Flow was first defined by this guy. Me-High Chick-Sent-Me-High-Ee

He wrote several books about creativity and Flow.

Last year we talked about how Flow is addicting, but it’s a high that’s good for you. How it can relieve stress, support learning, improve performance, and even help you heal.  We talked about creating experiences that balanced challenge and ability to and how to engage users with play. We talked about how the goal of UX should be more than making an experience simple. The goal of UX should be to create experiences that ‘Flow’.

That’s all still true. But there was something I was missing. I figured out since then is that achieving Flow is about more than balancing challenge and ability and achievement.

Today I’m going to tell you how I unlocked a new level in the game of  flow, and how I see the future of UX. This talk started with an a-ha moment. I literally had one of those lightning-bolt sort of experiences.  

I have been a runner for about 15 years. The first time I experienced a runner’s high I knew I’d be a runner for the rest of my life. I was addicted.

(In reality I look like a knock-kneed giraffe ambling across an asphalt savannah, but I digress)

Since that first high, like a junkie, I’ve been obsessively trying to figure out how to predictably create that experience. When I learned about Flow, everything I’d been seeking suddenly had a framwork, a vocabulary, and a direction.

Like any good junkie/researcher I started experimenting, researching, and gathering data. When I was focused on Flow, I was able to see how everything in my work and my life fit into the context of challenge and ability.

How my addiction to learning and achievement gave meaning to every task and even the arc of my career. Still, I was stumped by one thing. I wanted a recipe for predictably achieving Flow. I did more research. I went back to game design, and looked at the ways that game designers engage players. With stimulus, color, sound...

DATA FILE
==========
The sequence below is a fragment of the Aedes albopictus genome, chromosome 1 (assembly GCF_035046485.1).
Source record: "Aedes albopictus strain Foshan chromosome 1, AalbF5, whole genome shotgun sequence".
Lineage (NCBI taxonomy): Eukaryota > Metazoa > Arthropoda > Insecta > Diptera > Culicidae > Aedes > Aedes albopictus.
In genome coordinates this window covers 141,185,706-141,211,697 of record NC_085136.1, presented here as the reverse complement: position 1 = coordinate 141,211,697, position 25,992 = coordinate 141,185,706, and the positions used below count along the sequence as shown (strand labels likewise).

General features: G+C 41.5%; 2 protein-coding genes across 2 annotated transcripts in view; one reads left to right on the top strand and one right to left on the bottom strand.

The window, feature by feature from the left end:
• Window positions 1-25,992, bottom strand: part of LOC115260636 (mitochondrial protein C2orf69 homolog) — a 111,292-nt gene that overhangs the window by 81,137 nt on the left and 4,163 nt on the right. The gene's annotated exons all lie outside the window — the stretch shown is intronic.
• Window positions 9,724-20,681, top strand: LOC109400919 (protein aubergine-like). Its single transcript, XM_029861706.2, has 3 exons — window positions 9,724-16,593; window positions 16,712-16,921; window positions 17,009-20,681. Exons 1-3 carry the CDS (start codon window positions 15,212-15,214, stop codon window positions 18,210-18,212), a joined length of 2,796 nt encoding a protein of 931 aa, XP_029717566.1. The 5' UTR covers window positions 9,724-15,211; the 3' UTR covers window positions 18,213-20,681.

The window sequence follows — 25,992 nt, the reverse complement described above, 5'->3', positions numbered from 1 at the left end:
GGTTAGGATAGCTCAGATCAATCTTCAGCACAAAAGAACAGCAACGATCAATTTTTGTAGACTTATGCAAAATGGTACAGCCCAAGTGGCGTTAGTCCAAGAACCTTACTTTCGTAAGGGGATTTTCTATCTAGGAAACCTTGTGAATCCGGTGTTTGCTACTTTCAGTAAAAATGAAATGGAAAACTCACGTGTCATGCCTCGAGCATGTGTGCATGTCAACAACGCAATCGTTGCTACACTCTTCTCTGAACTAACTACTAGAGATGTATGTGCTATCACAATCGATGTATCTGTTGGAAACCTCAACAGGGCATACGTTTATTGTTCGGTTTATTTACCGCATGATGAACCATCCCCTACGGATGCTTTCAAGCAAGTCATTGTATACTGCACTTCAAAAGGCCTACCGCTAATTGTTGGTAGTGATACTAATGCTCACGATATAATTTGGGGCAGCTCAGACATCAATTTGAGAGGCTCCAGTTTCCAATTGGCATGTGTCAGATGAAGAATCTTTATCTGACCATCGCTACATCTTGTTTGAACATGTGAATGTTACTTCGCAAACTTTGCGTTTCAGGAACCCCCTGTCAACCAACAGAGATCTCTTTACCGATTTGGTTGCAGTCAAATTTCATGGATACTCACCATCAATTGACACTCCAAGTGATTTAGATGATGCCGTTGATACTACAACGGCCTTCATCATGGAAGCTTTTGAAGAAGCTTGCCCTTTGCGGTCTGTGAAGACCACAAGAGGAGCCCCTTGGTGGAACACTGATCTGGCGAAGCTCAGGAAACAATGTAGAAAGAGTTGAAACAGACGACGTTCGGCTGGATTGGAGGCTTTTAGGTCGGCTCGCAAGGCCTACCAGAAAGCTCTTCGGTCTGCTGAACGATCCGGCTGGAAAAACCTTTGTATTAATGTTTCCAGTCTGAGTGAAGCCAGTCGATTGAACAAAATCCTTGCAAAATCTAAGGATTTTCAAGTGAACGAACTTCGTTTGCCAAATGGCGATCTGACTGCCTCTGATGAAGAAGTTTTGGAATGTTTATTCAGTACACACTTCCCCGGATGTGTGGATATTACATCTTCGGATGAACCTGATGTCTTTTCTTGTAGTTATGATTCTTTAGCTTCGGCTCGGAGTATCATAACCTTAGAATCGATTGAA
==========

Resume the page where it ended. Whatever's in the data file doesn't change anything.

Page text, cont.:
Then one day I was out running. I knew I’d get a high that day, because I have figured out how to manufacture a runner’s high, and conditions were perfect.

My ‘Flow’ playlist was on, songs with soaring vocals, about 165 bpm

My favorite running shoes, about 150 miles of use on them.

It was 52 degrees and lightly misting.

(Subconsciously this is maybe why I moved to Seattle. Rain has always been my muse.)

A 5.5 mile route that winds along the waterfront and past soaring trees that have lived a hundred years. I was running, the music was playing, and when I hit my stride my body was flooded with feel-good chemicals. I was in mid-coyote howl when it hit me.  The key to achieving predictable engagement, predictable Rhythm.


If you remember one word from my talk today, I want it to be Rhythm.

As organic beings, we are hard-wired for rhythm. Our hearts, our minds, and our mouths gravitate towards rhythm. 

Every truly significant human achievement can be attributed to rhythm. Science, systems, buildings.

The pace of our existence is determined by rhythm. 

I’ve been studying flow for three years. I think about it, talk about it (sometimes ad nauseum as my friends and colleagues will attest), and look for ways to see the world around me through the lense of Flow and engagement.